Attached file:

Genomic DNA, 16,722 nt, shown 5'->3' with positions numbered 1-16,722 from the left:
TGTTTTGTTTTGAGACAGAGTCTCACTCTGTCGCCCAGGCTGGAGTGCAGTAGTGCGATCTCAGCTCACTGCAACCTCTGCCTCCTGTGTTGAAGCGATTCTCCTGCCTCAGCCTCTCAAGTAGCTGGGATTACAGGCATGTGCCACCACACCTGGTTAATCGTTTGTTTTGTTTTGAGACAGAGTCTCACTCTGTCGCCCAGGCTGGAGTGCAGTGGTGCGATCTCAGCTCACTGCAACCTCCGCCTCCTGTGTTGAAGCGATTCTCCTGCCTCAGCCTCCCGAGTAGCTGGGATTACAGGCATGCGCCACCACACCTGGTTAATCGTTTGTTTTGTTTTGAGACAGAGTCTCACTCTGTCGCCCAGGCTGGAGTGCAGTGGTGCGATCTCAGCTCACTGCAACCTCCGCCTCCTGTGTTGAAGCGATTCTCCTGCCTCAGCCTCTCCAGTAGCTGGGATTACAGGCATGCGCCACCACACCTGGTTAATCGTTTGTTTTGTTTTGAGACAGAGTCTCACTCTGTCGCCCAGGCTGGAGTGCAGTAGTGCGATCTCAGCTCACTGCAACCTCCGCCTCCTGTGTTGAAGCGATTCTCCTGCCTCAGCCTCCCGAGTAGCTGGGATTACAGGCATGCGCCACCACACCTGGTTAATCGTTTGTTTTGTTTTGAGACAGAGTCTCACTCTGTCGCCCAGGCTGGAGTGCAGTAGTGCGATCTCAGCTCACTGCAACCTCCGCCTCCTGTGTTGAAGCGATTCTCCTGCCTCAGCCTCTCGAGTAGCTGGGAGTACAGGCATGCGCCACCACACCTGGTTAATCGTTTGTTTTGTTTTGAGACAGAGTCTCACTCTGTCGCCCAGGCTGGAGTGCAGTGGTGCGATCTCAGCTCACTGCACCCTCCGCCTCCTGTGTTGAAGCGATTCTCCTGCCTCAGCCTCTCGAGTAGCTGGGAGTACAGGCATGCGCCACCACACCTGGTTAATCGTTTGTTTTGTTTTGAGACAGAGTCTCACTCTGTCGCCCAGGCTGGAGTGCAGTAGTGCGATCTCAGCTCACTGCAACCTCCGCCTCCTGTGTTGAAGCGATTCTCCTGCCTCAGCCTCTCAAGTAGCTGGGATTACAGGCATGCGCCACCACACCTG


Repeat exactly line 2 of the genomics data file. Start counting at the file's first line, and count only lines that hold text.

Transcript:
TGTTTTGTTTTGAGACAGAGTCTCACTCTGTCGCCCAGGCTGGAGTGCAGTAGTGCGATCTCAGCTCACTGCAACCTCTGCCTCCTGTGTTGAAGCGATTCTCCTGCCTCAGCCTCTCAAGTAGCTGGGATTACAGGCATGTGCCACCACACCTGGTTAATCGTTTGTTTTGTTTTGAGACAGAGTCTCACTCTGTCGCCCAGGCTGGAGTGCAGTGGTGCGATCTCAGCTCACTGCAACCTCCGCCTCCTGTGTTGAAGCGATTCTCCTGCCTCAGCCTCCCGAGTAGCTGGGATTACAGGCATGCGCCACCACACCTGGTTAATCGTTTGTTTTGTTTTGAGACAGAGTCTCACTCTGTCGCCCAGGCTGGAGTGCAGTGGTGCGATCTCAGCTCACTGCAACCTCCGCCTCCTGTGTTGAAGCGATTCTCCTGCCTCAGCCTCTCCAGTAGCTGGGATTACAGGCATGCGCCACCACACCTGGTTAATCGTTTGTTTTGTTTTGAGACAGAGTCTCACTCTGTCGCCCAGGCTGGAGTGCAGTAGTGCGATCTCAGCTCACTGCAACCTCCGCCTCCTGTGTTGAAGCGATTCTCCTGCCTCAGCCTCCCGAGTAGCTGGGATTACAGGCATGCGCCACCACACCTGGTTAATCGTTTGTTTTGTTTTGAGACAGAGTCTCACTCTGTCGCCCAGGCTGGAGTGCAGTAGTGCGATCTCAGCTCACTGCAACCTCCGCCTCCTGTGTTGAAGCGATTCTCCTGCCTCAGCCTCTCGAGTAGCTGGGAGTACAGGCATGCGCCACCACACCTGGTTAATCGTTTGTTTTGTTTTGAGACAGAGTCTCACTCTGTCGCCCAGGCTGGAGTGCAGTGGTGCGATCTCAGCTCACTGCACCCTCCGCCTCCTGTGTTGAAGCGATTCTCCTGCCTCAGCCTCTCGAGTAGCTGGGAGTACAGGCATGCGCCACCACACCTGGTTAATCGTTTGTTTTGTTTTGAGACAGAGTCTCACTCTGTCGCCCAGGCTGGAGTGCAGTAGTGCGATCTCAGCTCACTGCAACCTCCGCCTCCTGTGTTGAAGCGATTCTCCTGCCTCAGCCTCTCAAGTAGCTGGGATTACAGGCATGCGCCACCACACCTG